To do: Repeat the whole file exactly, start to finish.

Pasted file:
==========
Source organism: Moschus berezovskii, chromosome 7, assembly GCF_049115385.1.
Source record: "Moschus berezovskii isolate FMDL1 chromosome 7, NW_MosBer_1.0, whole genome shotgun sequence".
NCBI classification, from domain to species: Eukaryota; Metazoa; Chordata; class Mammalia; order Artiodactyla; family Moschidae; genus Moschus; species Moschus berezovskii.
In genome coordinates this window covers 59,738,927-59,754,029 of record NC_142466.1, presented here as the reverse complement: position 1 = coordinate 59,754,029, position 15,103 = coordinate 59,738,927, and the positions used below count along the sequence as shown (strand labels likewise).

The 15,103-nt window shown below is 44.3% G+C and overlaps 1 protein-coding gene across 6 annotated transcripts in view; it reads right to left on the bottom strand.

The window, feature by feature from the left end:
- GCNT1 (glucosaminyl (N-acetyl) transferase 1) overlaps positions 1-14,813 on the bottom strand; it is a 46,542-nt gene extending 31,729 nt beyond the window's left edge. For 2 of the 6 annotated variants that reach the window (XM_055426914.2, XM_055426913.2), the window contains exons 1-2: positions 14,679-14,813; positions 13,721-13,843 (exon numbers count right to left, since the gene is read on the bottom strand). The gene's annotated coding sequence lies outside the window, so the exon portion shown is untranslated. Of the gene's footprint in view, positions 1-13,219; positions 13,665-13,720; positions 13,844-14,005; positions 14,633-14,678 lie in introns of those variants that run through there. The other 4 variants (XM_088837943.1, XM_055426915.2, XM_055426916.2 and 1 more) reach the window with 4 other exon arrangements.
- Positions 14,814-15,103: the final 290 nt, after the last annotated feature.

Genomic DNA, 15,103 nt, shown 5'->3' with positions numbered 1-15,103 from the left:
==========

Source organism: Moschus berezovskii, chromosome 7, assembly GCF_049115385.1.
Source record: "Moschus berezovskii isolate FMDL1 chromosome 7, NW_MosBer_1.0, whole genome shotgun sequence".
NCBI classification, from domain to species: Eukaryota; Metazoa; Chordata; class Mammalia; order Artiodactyla; family Moschidae; genus Moschus; species Moschus berezovskii.
In genome coordinates this window covers 59,738,927-59,754,029 of record NC_142466.1, presented here as the reverse complement: position 1 = coordinate 59,754,029, position 15,103 = coordinate 59,738,927, and the positions used below count along the sequence as shown (strand labels likewise).

The 15,103-nt window shown below is 44.3% G+C and overlaps 1 protein-coding gene across 6 annotated transcripts in view; it reads right to left on the bottom strand.

The window, feature by feature from the left end:
- GCNT1 (glucosaminyl (N-acetyl) transferase 1) overlaps positions 1-14,813 on the bottom strand; it is a 46,542-nt gene extending 31,729 nt beyond the window's left edge. For 2 of the 6 annotated variants that reach the window (XM_055426914.2, XM_055426913.2), the window contains exons 1-2: positions 14,679-14,813; positions 13,721-13,843 (exon numbers count right to left, since the gene is read on the bottom strand). The gene's annotated coding sequence lies outside the window, so the exon portion shown is untranslated. Of the gene's footprint in view, positions 1-13,219; positions 13,665-13,720; positions 13,844-14,005; positions 14,633-14,678 lie in introns of those variants that run through there. The other 4 variants (XM_088837943.1, XM_055426915.2, XM_055426916.2 and 1 more) reach the window with 4 other exon arrangements.
- Positions 14,814-15,103: the final 290 nt, after the last annotated feature.

Genomic DNA, 15,103 nt, shown 5'->3' with positions numbered 1-15,103 from the left: